Electricity storage for Toolara wind farm next priority
Opinion piece by councillor Dan Stewart
WHEN I grew up it was common for cars to leak oil, have radiators overheat, require servicing every three months and have a one year warranty.
Now cars rarely leak oil, require servicing only every six to 12 months, have 5 year warranties and fuel consumption.
While cars have improved, renewable power generation has improved far more. Solar panels are cheaper, last longer and produce more power. Wind turbines are quieter and more efficient. Films of wind turbines burning are likely old news, they are now much safer.
It is only two years ago I had solar panels put on our roof. Fewer cheaper panels were needed to provide the same amount of power, even more so now.
One reason to buy a solar system was because of air conditioning, solar panels tend to produce electricity when air conditioners run. Then I changed when the pool filter runs, and tend to use the dish washer and clothes washer during the day to take advantage of when the solar panels produce power.
It would be nice if the feed-in tariff when we produce surplus power is higher. However, given the cost of poles and wires, and of balancing power production and use, the feed-in tariff should be much lower than the retail cost of power. And power costs are now coming down due to the reducing cost of renewable energy.
Balancing the production and consumption of power is a major drawback of renewable energy. Solar power is produced only when the sun shines, and wind power only when the breeze blows.There is more control over when hydropower is produced. However, Australia being a dry and flat continent has limited opportunities for hydro power (except for Tasmania which gets its electricity from hydro power).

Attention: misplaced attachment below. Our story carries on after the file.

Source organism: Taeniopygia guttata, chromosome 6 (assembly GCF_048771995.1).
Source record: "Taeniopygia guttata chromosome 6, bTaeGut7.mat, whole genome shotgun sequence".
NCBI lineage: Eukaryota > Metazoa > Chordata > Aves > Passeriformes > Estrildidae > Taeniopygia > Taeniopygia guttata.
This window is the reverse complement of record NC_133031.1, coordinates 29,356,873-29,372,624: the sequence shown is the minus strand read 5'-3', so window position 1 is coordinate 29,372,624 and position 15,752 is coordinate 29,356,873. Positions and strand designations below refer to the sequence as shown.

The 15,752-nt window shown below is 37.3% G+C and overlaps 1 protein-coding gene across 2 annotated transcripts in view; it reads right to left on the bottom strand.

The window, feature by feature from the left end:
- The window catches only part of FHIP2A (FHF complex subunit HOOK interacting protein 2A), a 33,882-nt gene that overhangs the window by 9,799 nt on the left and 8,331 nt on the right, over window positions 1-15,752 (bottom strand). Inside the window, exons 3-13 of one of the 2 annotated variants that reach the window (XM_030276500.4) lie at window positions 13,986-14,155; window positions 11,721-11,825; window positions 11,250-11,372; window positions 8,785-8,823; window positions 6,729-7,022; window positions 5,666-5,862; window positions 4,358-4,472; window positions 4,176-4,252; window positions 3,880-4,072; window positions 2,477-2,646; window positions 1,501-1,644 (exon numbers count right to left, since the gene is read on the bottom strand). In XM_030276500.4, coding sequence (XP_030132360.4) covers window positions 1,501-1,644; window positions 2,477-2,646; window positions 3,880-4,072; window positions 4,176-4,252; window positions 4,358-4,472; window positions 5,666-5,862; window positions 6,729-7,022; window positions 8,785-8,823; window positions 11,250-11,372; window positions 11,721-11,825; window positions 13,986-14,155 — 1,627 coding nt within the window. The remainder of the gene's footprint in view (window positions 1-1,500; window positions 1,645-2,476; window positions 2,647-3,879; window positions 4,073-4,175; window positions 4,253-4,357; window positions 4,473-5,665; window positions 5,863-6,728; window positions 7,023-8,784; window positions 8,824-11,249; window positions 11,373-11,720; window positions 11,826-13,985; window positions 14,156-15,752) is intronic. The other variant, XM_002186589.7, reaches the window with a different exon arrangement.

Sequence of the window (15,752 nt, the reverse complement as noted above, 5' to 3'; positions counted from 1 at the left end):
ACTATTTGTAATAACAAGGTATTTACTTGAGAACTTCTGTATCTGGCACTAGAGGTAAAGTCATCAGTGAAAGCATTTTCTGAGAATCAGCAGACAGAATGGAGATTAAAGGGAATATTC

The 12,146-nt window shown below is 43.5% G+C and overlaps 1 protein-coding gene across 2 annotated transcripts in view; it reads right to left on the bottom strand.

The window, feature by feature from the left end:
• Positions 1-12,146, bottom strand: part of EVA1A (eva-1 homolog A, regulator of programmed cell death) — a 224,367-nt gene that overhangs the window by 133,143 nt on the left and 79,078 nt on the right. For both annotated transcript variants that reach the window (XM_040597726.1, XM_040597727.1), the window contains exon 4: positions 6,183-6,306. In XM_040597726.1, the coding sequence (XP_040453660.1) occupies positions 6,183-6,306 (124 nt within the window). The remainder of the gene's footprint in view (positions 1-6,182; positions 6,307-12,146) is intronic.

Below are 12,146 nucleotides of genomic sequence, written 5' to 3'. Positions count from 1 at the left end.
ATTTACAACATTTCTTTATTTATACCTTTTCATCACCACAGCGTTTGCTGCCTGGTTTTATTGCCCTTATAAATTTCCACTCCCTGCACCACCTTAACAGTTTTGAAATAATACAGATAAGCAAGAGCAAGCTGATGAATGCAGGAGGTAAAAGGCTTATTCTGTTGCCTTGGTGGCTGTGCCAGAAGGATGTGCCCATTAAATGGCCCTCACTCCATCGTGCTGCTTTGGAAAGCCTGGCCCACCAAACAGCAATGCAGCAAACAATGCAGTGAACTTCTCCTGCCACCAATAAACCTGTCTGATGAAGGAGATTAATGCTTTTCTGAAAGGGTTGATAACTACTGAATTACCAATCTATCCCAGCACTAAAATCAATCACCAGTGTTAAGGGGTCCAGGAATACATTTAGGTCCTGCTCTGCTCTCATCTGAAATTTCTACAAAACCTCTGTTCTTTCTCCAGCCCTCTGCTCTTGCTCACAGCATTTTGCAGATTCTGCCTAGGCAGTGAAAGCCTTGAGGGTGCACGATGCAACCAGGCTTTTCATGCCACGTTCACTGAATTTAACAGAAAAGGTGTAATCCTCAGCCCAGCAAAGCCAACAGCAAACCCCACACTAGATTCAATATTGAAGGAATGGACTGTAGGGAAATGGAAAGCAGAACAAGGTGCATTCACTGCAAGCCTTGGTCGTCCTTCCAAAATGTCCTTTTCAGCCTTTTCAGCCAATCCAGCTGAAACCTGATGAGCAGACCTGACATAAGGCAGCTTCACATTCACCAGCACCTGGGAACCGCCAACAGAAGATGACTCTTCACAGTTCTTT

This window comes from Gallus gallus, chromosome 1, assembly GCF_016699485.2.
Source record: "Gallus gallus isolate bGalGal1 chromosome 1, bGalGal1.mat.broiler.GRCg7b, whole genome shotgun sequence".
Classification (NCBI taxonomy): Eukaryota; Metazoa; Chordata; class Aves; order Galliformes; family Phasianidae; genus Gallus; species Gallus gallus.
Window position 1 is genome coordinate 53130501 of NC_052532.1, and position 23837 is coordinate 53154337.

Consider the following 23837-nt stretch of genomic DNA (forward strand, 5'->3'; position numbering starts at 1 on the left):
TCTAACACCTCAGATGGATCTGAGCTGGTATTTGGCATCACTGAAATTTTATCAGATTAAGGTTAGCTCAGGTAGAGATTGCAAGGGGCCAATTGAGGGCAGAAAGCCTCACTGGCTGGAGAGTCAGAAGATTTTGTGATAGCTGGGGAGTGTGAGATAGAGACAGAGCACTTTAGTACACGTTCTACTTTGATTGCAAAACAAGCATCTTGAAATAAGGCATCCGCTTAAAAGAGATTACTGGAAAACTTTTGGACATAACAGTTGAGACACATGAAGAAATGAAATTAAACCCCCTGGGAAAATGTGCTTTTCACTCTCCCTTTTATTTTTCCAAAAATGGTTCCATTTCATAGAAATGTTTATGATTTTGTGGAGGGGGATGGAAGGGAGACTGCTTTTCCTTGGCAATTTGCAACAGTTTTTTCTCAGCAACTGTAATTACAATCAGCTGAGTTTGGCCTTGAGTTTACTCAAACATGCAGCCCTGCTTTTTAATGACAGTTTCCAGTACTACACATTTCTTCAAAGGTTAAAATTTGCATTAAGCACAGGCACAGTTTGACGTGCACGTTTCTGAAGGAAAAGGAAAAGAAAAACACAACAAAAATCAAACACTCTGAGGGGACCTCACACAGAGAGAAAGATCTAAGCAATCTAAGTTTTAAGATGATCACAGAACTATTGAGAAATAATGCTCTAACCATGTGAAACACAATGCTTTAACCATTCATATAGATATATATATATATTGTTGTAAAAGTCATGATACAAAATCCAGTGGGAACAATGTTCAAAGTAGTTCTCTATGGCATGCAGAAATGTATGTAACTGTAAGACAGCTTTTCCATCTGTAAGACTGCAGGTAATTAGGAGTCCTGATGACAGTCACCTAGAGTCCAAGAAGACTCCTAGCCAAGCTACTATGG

The proponents of the Forest Wind project in Toolara Forest claim their wind turbines will generate the most power in the afternoon and evening, when electricity production usually increases and solar power production decreases. It is true that generally it is windier in the afternoon and evening. Nevertheless, electricity storage is something that will need to be developed further to ensure the electricity we produce can be used, and used when we want it.
Some people think wind farms and solar farms are ugly. In part beauty is in the eye of the beholder. Having lived in a coal mining town I can attest to the ugliness of coal mines and power stations. I much prefer the look of windmills.
Of course, coal mines and power stations employ people. So does the construction and maintenance of solar and wind farms and electricity storage projects. Even if all coal power stations are closed Queensland coal will still be mined to make steel.
Ah, I hear my clothes washer finishing. Now to hang out the clothes on the line in the sun and wind. We have been using renewable energy for Millenia!
Gympie Regional councillor Dan Stewart